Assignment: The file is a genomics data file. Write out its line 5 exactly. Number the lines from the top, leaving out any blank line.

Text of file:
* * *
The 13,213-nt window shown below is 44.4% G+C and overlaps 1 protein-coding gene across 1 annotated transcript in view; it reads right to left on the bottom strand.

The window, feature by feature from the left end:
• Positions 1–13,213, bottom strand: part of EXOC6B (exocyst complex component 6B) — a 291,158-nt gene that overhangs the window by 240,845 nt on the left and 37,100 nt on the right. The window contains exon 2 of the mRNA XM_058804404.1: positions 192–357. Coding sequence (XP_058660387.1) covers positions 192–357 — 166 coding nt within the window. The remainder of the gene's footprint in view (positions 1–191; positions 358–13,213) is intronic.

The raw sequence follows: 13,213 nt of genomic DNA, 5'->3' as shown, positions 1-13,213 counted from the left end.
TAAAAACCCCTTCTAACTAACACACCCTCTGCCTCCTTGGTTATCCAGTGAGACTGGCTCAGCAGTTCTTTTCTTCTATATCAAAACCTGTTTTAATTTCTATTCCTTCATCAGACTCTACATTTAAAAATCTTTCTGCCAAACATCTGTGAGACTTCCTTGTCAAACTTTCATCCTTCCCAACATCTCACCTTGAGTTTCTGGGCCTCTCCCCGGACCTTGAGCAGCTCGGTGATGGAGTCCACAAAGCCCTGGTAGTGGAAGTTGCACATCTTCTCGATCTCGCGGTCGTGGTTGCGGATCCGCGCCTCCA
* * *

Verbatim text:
TAAAAACCCCTTCTAACTAACACACCCTCTGCCTCCTTGGTTATCCAGTGAGACTGGCTCAGCAGTTCTTTTCTTCTATATCAAAACCTGTTTTAATTTCTATTCCTTCATCAGACTCTACATTTAAAAATCTTTCTGCCAAACATCTGTGAGACTTCCTTGTCAAACTTTCATCCTTCCCAACATCTCACCTTGAGTTTCTGGGCCTCTCCCCGGACCTTGAGCAGCTCGGTGATGGAGTCCACAAAGCCCTGGTAGTGGAAGTTGCACATCTTCTCGATCTCGCGGTCGTGGTTGCGGATCCGCGCCTCCA